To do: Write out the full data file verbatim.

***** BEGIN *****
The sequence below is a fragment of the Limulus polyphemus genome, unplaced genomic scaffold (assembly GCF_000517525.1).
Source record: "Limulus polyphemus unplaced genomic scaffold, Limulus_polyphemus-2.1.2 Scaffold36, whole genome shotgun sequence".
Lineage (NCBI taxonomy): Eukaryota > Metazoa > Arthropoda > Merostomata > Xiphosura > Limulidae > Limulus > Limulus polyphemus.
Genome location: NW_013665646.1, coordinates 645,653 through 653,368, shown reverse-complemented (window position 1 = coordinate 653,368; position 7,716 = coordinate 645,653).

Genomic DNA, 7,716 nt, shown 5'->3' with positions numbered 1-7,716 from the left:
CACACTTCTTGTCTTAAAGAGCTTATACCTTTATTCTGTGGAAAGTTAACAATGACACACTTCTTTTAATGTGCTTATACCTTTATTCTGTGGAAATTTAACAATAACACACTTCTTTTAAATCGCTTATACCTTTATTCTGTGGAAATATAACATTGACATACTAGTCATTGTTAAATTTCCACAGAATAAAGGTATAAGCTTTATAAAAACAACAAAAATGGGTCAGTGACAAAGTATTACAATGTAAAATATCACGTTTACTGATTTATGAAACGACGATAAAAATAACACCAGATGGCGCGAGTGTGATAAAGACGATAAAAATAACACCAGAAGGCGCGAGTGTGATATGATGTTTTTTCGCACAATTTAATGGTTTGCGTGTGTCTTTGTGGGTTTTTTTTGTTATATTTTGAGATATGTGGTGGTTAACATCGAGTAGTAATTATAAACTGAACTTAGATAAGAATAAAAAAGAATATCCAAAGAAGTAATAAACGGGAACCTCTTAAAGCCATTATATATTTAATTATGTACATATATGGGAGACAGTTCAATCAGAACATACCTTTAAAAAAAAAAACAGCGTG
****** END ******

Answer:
The sequence below is a fragment of the Limulus polyphemus genome, unplaced genomic scaffold (assembly GCF_000517525.1).
Source record: "Limulus polyphemus unplaced genomic scaffold, Limulus_polyphemus-2.1.2 Scaffold36, whole genome shotgun sequence".
Lineage (NCBI taxonomy): Eukaryota > Metazoa > Arthropoda > Merostomata > Xiphosura > Limulidae > Limulus > Limulus polyphemus.
Genome location: NW_013665646.1, coordinates 645,653 through 653,368, shown reverse-complemented (window position 1 = coordinate 653,368; position 7,716 = coordinate 645,653).

Genomic DNA, 7,716 nt, shown 5'->3' with positions numbered 1-7,716 from the left:
CACACTTCTTGTCTTAAAGAGCTTATACCTTTATTCTGTGGAAAGTTAACAATGACACACTTCTTTTAATGTGCTTATACCTTTATTCTGTGGAAATTTAACAATAACACACTTCTTTTAAATCGCTTATACCTTTATTCTGTGGAAATATAACATTGACATACTAGTCATTGTTAAATTTCCACAGAATAAAGGTATAAGCTTTATAAAAACAACAAAAATGGGTCAGTGACAAAGTATTACAATGTAAAATATCACGTTTACTGATTTATGAAACGACGATAAAAATAACACCAGATGGCGCGAGTGTGATAAAGACGATAAAAATAACACCAGAAGGCGCGAGTGTGATATGATGTTTTTTCGCACAATTTAATGGTTTGCGTGTGTCTTTGTGGGTTTTTTTTGTTATATTTTGAGATATGTGGTGGTTAACATCGAGTAGTAATTATAAACTGAACTTAGATAAGAATAAAAAAGAATATCCAAAGAAGTAATAAACGGGAACCTCTTAAAGCCATTATATATTTAATTATGTACATATATGGGAGACAGTTCAATCAGAACATACCTTTAAAAAAAAAAACAGCGTG